I was having the good old love vs arranged marriage debate with a friend a few days back (Yes. Again.) His point was – isn’t dating similar to arranged marriages? A modern arranged marriage is about meeting different people shortlisted by your parents based on certain preset criteria, getting to know them over a period of time and finally selecting one of them. How different is that from inputting certain criteria on a dating website, meeting people based on these and selecting one of them finally?
Not very, I conceded.
But that’s not the image that comes to my mind when I think of arranged marriages. I’m reminded of young girls forced out of jobs and into marriages they weren’t ready for. I’m reminded of young couples forced out of their existing relationships into marriages they never wanted. I’m reminded of incompatible matches made on the basis of castes, religions, gotras and kundlis.
Clearly he and I couldn’t possibly be talking about the same thing even though we both thought we were describing “arranged marriages”. That’s when I realised we need to reclassify marriages.
So what are the different types of arranged marriages?
#1. Guided marriages
In this case a man or a woman willingly allows their parents to look for possible matches for them, at a time when he or she is ready for marriage (not at a point of time chosen unilaterally by the parents). The parents then shortlist a set of possible matches as per criteria jointly decided by the parents and the child (again, not unilaterally dictated by the parents). The child then meets and spends time with the selected people over months/years. They start “dating” the ones they like. Eventually they get married after a year or so of knowing each other, if everything goes as per plan.
A minuscule but increasing proportion of modern, ultra-urban arranged marriages are done this way nowadays. As you can see, this is a win-win solution for everyone. This doesn’t, in any way, sacrifice anyone’s freedom and no one – leave alone me – can possibly have anything against a spontaneous exercise of free will by every individual concerned. I’m all for guided marriages.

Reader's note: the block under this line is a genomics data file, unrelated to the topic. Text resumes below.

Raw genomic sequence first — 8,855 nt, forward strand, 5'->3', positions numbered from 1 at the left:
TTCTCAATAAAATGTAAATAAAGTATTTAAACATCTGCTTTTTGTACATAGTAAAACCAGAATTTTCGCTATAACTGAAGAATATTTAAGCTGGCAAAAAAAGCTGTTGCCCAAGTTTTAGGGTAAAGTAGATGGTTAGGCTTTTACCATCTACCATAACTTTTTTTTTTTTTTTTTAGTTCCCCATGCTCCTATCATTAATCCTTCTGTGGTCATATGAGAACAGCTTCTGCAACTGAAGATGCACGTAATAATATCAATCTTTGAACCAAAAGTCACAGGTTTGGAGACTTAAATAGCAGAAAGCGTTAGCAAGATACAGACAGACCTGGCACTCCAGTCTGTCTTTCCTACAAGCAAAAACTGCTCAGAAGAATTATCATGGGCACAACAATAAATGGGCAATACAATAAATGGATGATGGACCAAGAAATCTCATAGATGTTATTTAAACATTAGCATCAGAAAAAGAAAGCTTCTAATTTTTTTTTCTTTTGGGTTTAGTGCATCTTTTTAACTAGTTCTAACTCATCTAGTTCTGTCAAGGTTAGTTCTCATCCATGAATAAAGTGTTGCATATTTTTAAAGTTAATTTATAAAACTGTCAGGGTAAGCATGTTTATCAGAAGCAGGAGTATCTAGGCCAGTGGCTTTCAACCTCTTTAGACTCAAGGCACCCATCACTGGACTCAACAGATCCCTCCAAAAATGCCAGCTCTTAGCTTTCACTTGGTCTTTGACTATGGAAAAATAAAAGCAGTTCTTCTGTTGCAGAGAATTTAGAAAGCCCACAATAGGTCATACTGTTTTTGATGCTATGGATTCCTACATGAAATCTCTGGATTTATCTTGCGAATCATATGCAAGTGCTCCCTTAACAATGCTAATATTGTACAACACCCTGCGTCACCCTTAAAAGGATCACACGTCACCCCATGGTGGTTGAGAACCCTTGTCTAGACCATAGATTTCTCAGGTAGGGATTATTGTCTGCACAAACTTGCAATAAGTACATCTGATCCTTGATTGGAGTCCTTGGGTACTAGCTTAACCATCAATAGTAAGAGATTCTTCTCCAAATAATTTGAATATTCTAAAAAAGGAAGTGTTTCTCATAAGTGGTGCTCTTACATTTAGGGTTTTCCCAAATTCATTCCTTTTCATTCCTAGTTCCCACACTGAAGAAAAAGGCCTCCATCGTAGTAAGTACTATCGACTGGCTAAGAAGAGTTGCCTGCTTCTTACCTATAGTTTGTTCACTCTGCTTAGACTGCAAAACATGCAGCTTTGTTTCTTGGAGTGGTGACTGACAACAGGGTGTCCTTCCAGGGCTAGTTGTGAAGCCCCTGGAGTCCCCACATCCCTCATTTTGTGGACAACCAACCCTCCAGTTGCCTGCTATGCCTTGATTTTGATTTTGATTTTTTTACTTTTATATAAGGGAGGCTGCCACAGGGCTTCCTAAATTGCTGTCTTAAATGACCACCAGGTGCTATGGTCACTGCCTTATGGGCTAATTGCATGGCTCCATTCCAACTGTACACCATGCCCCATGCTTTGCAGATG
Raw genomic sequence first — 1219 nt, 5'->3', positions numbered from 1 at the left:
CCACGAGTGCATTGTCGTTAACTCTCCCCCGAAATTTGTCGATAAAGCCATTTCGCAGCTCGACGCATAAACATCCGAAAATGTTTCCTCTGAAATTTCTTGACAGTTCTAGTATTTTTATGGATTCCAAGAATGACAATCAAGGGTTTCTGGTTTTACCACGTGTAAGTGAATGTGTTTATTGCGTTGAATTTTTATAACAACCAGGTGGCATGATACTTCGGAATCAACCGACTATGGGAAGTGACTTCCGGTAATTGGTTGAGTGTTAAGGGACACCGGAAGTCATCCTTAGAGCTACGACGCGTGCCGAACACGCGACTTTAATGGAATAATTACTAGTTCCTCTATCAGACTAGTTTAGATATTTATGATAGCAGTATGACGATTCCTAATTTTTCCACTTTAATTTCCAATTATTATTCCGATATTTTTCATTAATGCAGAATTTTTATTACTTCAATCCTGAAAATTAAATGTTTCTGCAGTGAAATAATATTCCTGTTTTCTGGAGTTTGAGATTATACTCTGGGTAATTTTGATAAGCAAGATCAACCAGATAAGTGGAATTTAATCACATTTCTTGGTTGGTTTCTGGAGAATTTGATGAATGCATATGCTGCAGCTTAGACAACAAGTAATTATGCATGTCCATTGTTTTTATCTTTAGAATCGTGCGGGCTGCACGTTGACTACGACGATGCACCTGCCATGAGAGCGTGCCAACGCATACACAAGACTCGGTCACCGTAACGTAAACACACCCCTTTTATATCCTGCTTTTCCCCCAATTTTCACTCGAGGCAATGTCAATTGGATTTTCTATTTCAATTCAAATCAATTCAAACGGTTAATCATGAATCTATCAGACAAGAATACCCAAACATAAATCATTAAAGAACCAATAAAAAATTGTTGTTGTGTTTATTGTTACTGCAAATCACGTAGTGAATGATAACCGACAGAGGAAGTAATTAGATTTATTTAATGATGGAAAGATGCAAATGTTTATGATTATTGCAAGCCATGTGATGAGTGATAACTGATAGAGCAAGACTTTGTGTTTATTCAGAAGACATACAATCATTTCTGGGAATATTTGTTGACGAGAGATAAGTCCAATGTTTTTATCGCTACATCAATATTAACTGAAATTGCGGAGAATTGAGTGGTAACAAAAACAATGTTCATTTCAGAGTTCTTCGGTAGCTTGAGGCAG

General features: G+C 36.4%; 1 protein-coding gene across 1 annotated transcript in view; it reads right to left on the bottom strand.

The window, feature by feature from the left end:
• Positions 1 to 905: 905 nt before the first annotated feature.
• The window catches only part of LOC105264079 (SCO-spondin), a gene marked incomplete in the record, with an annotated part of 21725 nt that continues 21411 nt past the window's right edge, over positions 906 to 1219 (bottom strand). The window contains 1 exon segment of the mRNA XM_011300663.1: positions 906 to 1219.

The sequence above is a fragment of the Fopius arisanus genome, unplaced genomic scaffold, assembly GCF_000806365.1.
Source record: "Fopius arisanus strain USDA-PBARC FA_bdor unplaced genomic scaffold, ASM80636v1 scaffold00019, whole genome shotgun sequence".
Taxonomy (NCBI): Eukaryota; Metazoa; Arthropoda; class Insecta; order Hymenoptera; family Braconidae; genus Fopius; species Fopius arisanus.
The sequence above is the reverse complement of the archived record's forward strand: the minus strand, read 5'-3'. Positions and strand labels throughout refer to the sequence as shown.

#2. Forced marriages
This, on the other hand, is a decision on a person’s marriage taken unilaterally by their parents and extended family. Usually it’s the family which decides the timing of the marriage. They select a set of potential matches. The final selection might be made by the guy/girl themselves. But the base criteria for selection are laid out by the parents (including caste, religion etc.).
Sadly, forced marriages often involve coercing a guy/ girl OUT of an EXISTING relationship into an unwanted marriage. It can also involve getting a daughter, or even son, married off at a much earlier life stage than they’re ready for.
Now this, as we all know, is a kind of marriage that doesn’t recognise the concept of individual freedom. By failing to take individual choice into account, this sometimes sacrifices the happiness of the new couple.
Unfortunately, a significant proportion of Indian arranged marriages end up going down the forced route. I’m sure you’ll agree – no rational person in their right mind can support such coercion of innocent individuals into a life they never wanted. Neither do I.
Have you had an arranged marriage? Have you observed one from close quarters? Was it guided or forced? Share the experience with us by leaving a comment.